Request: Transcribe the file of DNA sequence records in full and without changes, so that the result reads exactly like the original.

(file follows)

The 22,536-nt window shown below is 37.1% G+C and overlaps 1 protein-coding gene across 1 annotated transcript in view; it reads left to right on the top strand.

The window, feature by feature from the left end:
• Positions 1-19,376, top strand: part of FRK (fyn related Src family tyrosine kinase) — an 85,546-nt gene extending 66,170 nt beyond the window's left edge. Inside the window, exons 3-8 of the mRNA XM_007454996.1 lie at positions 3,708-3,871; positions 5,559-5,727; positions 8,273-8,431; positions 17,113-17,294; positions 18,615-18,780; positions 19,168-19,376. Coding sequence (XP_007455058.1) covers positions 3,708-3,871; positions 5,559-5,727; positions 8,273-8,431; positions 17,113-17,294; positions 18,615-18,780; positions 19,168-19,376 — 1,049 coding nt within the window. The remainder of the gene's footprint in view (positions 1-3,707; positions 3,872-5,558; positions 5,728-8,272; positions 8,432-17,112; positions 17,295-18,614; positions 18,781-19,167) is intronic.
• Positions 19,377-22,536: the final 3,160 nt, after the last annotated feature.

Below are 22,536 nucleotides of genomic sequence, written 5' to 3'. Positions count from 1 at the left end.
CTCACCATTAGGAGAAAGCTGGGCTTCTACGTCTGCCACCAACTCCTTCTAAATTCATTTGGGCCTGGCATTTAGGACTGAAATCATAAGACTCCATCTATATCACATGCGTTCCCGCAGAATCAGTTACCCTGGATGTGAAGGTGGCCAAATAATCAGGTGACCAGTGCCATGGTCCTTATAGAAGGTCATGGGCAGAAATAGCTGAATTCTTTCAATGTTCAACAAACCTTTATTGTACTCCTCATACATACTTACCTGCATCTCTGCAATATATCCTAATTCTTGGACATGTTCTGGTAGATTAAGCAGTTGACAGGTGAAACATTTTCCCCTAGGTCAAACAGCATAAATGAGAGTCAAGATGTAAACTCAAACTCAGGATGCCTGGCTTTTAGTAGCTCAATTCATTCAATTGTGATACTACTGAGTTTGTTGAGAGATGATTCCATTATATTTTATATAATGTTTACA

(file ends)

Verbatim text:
The 22,536-nt window shown below is 37.1% G+C and overlaps 1 protein-coding gene across 1 annotated transcript in view; it reads left to right on the top strand.

The window, feature by feature from the left end:
• Positions 1-19,376, top strand: part of FRK (fyn related Src family tyrosine kinase) — an 85,546-nt gene extending 66,170 nt beyond the window's left edge. Inside the window, exons 3-8 of the mRNA XM_007454996.1 lie at positions 3,708-3,871; positions 5,559-5,727; positions 8,273-8,431; positions 17,113-17,294; positions 18,615-18,780; positions 19,168-19,376. Coding sequence (XP_007455058.1) covers positions 3,708-3,871; positions 5,559-5,727; positions 8,273-8,431; positions 17,113-17,294; positions 18,615-18,780; positions 19,168-19,376 — 1,049 coding nt within the window. The remainder of the gene's footprint in view (positions 1-3,707; positions 3,872-5,558; positions 5,728-8,272; positions 8,432-17,112; positions 17,295-18,614; positions 18,781-19,167) is intronic.
• Positions 19,377-22,536: the final 3,160 nt, after the last annotated feature.

Below are 22,536 nucleotides of genomic sequence, written 5' to 3'. Positions count from 1 at the left end.
CTCACCATTAGGAGAAAGCTGGGCTTCTACGTCTGCCACCAACTCCTTCTAAATTCATTTGGGCCTGGCATTTAGGACTGAAATCATAAGACTCCATCTATATCACATGCGTTCCCGCAGAATCAGTTACCCTGGATGTGAAGGTGGCCAAATAATCAGGTGACCAGTGCCATGGTCCTTATAGAAGGTCATGGGCAGAAATAGCTGAATTCTTTCAATGTTCAACAAACCTTTATTGTACTCCTCATACATACTTACCTGCATCTCTGCAATATATCCTAATTCTTGGACATGTTCTGGTAGATTAAGCAGTTGACAGGTGAAACATTTTCCCCTAGGTCAAACAGCATAAATGAGAGTCAAGATGTAAACTCAAACTCAGGATGCCTGGCTTTTAGTAGCTCAATTCATTCAATTGTGATACTACTGAGTTTGTTGAGAGATGATTCCATTATATTTTATATAATGTTTACA